So, SingTel may not make any money after all for bringing the World Cup to TV screens in Singapore.
Don’t expect any football fan here to shed a tear for the pay-TV operator though, despite Senior Minister of State for Communications and Information Lawrence Wong’s disclosure in Parliament on Monday.
His point is fair enough, that Singapore is not a “price setter” but a “price taker” when it comes to negotiating with Fifa, the organiser of the beautiful game’s biggest event.
Also correct is the decision not to subsidise the cost of watching the matches through public money. Not everyone’s a football fan – and I’m speaking as a fan here – and there are more urgent ways for tax dollars to be spent.
As with anything on the free market, the final price – of more than S$100 to watch the matches this time – is the result of demand and supply.
The demand is clear from the amount that Singapore fans and broadcasters have paid for Barclays Premier League broadcasts over the years. Fifa simply saw this and had long decided that Singapore fans can pay and will pay. Why would it offer a discount?
Indeed, the more “desperate” Singapore was to acquire the World Cup broadcast rights, the more leverage it would give Fifa to charge a higher price, according to Wong, in a Business Times report.
However, what he doesn’t say is why fans in the country are in this predicament. The root of the problem comes from issues long before the current World Cup.
It comes from the “hands-off” policy that the Media Development Authority (MDA) had adopted for years after it first opened up the pay-TV market to allow for SingTel’s entry in 2007.
Back then, while SingTel hoped for a policy to prevent StarHub from continuing to dominate the pay-TV market, the regulator was hesitant. It waited for the market to correct itself.
Instead, what happened was two telecom operators – SingTel and StarHub – going at each other by signing up exclusive deals at high prices. Yes, live sports have become more expensive to broadcast over the years, but Singapore’s situation has got even worse because of a distorted market from the beginning.
Spurred by almost missing out on the last World Cup, the regulator subsequently pushed through the cross carriage rule, which makes it a must for some exclusive programmes, such as the World Cup matches, to be shown on more than one broadcaster. This is why Singapore fans can watch them on both SingTel and StarHub.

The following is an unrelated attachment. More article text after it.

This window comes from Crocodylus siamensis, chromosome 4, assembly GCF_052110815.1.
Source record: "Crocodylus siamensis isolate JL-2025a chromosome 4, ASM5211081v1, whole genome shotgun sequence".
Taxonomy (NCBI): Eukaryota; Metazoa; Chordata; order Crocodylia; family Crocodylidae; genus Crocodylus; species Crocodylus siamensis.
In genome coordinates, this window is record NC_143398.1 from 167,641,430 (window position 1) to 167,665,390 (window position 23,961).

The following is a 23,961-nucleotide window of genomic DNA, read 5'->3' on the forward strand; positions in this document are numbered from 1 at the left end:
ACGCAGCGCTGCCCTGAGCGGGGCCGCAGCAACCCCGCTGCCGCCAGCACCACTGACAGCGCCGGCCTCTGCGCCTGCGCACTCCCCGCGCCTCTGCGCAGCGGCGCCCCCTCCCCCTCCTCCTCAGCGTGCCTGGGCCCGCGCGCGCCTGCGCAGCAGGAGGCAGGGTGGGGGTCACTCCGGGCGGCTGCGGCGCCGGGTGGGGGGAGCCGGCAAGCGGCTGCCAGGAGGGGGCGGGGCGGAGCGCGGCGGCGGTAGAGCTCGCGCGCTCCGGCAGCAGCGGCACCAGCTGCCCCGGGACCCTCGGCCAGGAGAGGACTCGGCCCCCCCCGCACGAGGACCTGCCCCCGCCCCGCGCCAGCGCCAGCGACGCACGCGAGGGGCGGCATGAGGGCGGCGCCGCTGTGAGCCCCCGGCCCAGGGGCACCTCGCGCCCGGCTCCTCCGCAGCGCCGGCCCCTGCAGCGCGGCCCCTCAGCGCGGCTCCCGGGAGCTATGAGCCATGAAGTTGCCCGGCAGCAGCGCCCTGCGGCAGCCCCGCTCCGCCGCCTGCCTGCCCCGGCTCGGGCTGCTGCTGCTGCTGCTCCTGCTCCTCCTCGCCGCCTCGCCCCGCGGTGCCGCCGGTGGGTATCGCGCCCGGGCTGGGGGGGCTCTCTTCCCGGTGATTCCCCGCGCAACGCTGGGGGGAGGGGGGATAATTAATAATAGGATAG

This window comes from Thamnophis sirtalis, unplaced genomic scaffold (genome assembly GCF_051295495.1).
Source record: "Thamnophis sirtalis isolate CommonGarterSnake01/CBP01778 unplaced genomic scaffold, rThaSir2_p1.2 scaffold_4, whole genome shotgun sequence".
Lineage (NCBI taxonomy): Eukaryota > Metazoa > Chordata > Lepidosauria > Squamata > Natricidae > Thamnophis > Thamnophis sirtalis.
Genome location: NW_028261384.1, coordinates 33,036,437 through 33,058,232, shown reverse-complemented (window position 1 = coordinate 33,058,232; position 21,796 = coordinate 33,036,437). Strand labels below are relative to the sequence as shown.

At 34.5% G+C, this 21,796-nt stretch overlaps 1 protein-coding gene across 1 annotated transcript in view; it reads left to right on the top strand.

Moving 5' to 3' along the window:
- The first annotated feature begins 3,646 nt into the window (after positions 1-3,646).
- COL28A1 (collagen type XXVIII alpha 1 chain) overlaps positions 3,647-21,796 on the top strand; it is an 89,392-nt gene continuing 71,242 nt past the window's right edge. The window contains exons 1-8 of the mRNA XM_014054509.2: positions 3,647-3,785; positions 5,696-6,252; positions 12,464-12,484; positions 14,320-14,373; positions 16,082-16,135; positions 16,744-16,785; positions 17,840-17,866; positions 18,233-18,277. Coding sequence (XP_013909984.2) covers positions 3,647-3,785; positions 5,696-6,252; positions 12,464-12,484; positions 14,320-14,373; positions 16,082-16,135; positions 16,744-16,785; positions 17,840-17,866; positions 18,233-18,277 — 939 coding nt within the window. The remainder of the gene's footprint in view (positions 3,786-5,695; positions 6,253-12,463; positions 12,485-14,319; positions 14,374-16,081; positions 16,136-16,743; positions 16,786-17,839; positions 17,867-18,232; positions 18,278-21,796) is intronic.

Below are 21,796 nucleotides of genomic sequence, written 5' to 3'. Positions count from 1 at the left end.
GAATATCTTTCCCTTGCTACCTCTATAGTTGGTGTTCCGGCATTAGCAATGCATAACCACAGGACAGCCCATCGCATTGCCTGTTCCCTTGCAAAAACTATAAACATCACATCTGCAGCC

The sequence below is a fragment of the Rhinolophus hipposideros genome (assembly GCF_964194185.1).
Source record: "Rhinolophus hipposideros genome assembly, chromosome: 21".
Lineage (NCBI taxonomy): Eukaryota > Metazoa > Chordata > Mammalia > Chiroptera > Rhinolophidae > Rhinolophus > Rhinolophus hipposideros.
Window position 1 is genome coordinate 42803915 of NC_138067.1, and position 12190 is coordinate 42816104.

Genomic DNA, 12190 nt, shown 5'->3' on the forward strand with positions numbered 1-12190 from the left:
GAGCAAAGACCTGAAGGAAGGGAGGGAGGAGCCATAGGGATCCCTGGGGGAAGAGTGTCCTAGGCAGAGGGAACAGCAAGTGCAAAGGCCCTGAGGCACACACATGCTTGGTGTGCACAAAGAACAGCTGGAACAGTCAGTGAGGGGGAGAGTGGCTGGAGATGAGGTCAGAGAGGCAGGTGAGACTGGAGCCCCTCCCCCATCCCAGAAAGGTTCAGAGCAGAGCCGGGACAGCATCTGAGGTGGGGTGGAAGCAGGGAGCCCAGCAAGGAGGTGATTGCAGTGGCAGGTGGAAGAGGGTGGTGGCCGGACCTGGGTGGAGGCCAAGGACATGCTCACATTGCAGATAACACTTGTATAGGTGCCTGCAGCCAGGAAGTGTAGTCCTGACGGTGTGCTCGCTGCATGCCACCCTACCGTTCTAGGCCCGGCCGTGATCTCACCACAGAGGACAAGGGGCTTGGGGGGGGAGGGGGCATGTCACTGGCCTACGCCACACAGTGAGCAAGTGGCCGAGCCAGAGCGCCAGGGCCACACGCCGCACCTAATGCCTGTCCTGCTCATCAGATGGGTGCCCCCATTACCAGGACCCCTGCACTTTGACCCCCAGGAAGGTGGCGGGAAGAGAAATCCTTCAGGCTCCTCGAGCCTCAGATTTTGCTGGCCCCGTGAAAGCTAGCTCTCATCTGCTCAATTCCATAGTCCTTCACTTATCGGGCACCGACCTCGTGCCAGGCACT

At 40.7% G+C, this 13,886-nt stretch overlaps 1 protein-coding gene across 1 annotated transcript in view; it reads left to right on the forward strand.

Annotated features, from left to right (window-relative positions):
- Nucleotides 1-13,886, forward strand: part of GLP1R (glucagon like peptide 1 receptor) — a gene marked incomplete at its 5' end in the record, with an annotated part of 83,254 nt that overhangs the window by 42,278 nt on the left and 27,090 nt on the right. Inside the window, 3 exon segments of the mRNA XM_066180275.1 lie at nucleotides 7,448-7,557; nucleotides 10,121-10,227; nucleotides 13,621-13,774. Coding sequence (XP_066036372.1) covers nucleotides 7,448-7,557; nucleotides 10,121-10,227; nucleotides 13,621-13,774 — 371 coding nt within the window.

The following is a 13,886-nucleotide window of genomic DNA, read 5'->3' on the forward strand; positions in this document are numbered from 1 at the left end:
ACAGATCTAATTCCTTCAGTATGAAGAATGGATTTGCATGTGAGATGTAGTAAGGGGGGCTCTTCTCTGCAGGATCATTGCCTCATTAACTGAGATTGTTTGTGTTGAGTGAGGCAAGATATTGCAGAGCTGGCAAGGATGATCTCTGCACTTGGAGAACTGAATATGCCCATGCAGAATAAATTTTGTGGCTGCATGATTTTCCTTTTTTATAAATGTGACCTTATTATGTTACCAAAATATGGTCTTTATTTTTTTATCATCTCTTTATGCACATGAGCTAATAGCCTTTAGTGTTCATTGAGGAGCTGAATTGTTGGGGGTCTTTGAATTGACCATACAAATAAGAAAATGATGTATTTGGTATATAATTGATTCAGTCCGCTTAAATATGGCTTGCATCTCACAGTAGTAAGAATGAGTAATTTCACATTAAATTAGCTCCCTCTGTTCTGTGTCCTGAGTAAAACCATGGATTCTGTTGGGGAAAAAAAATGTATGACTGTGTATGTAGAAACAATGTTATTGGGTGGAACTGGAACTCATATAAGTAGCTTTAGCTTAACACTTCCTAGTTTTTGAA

The rule is obviously not perfect, but it is in the right direction. Time is also needed for the market to correct itself, after years of going in the wrong direction.
SingTel obviously still thought it worthwhile to bid so much for the World Cup rights that it might now not make any money. And Fifa is just happy to keep to its asking price – not showing matches or advertisements of sponsors in Singapore doesn’t hurt its bottomline much.
And so, Singapore becomes one of the most expensive places to watch the World Cup in June, despite other places such as Hong Kong, with a similar football-mad populace and small market, having lower prices.
Can nothing be done in a free market? Well, yes. Don’t watch the World Cup. At least don’t watch the matches through SingTel unless you are already a subscriber. By coughing up the fees, you are telling the operator and, by extension, Fifa, that you are willing to pay up. Four years later, expect to pay more.
Like during World Cup 2010, I’ll try to tune in to Indonesian free-to-air channels, which are legit and free. I don’t know if I can do so again this time, but I’ll try. It’s not that I don’t have S$100 in the bank – as a football fan, I’d like the market to correct itself over time.
The first step is to let the pay-TV operators know it’s time to stop paying so much for the rights. If SingTel is not profiting from the World Cup this time, that’s hardly a bad thing.
[UPDATE: I have to note that some SingTel customers can watch the World Cup free by signing up or renewing contracts with the operator. Bottomline is – if it works for you this time, that’s great. In the long term, fans will have to say no to high prices, as with all other goods and services.]